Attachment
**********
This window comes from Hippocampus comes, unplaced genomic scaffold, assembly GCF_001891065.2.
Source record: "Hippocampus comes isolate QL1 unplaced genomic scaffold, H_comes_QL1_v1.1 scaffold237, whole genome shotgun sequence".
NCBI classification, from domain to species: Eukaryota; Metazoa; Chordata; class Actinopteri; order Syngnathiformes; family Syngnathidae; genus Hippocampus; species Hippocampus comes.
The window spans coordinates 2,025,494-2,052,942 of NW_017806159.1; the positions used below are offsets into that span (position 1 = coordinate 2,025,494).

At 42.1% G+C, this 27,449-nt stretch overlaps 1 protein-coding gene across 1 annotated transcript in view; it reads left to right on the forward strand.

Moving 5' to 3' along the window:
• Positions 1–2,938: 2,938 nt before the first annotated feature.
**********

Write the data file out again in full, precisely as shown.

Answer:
This window comes from Hippocampus comes, unplaced genomic scaffold, assembly GCF_001891065.2.
Source record: "Hippocampus comes isolate QL1 unplaced genomic scaffold, H_comes_QL1_v1.1 scaffold237, whole genome shotgun sequence".
NCBI classification, from domain to species: Eukaryota; Metazoa; Chordata; class Actinopteri; order Syngnathiformes; family Syngnathidae; genus Hippocampus; species Hippocampus comes.
The window spans coordinates 2,025,494-2,052,942 of NW_017806159.1; the positions used below are offsets into that span (position 1 = coordinate 2,025,494).

At 42.1% G+C, this 27,449-nt stretch overlaps 1 protein-coding gene across 1 annotated transcript in view; it reads left to right on the forward strand.

Moving 5' to 3' along the window:
• Positions 1–2,938: 2,938 nt before the first annotated feature.